In our work supporting deliberative engagement and consultations short stimulus videos have become an essential item in our toolkit. Recently, as part of the HFEA consultation on mitochondria replacement techniques, we used a combination of vox pop videos and animation to support the dialogue, noting the following benefits in doing so:
- Videos provide a clear route into complex debates. They are ideal tools for introducing some of the key concepts and issues before participants embark on more sophisticated discussions about the associated social and ethical issues
- So long as they are short, accessible and engaging – videos can used as a briefing aids across each strand of a consultation and among a range of audiences, including: members of the public attending workshops; experts attending open public meetings; and visitors to the consultation website.
- Videos can also act as an artifact from past public consultations, bringing to engagement a legacy and longevity which many other methods do not. In this manner they can be used to share best practice as well as provide a record of the engagement approach undertaken in the interests of transparency and posterity.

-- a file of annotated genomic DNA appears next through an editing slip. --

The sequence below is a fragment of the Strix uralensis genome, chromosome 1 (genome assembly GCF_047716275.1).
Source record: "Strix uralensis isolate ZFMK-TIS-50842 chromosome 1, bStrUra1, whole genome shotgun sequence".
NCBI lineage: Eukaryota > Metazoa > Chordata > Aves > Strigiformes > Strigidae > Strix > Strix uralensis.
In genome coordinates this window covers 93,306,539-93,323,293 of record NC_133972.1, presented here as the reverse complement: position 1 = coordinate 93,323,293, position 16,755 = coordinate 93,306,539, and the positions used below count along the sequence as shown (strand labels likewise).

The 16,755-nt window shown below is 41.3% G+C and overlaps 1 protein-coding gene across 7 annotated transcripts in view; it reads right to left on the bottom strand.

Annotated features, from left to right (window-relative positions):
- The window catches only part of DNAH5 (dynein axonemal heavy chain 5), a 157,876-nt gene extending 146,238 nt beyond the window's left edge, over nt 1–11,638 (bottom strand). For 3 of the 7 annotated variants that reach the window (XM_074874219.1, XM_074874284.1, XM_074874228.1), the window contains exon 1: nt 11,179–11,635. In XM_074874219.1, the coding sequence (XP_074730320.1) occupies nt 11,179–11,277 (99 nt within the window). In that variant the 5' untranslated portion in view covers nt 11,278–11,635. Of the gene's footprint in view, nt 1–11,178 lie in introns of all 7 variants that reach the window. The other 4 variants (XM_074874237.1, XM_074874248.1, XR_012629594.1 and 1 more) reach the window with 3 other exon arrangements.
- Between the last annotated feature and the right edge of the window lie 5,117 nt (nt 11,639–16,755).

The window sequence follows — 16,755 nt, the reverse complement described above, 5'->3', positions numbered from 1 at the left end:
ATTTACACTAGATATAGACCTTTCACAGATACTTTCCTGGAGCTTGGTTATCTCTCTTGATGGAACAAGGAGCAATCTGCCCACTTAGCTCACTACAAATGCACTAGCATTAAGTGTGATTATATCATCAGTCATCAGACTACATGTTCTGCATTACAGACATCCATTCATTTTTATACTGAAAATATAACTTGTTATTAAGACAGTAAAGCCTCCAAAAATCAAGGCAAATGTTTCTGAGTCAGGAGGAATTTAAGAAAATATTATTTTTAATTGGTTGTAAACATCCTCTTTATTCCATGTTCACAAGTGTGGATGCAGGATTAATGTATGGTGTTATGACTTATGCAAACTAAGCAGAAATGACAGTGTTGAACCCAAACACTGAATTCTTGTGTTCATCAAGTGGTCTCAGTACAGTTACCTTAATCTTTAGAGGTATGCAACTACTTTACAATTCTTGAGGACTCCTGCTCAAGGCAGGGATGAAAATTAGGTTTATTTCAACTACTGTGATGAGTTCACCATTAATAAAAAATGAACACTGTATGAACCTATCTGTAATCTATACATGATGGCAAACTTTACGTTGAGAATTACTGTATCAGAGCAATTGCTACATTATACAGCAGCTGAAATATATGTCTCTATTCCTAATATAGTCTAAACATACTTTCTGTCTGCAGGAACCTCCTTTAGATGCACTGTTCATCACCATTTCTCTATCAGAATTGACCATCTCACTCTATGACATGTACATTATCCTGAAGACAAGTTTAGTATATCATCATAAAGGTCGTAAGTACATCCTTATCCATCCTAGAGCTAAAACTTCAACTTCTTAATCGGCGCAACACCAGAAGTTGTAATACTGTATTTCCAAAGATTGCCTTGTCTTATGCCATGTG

Three films produced for the HFEA consultation on mitochondria replacement techniques by Close-Up research
Practitioners not used to using videos in their engagement work can often be put off by what they perceive to be the complexity, cost and unfamiliarity of the method. Such fears however, are unfounded. The cost of talking and head and paper animation videos can be far from prohibitive, and the principles underpinning the use of video as an engagement tool should be the same as those that underpin all successful engagement activities: a combination of thorough scoping, design and editing as well as the ability to bring the issue at hand to life creatively.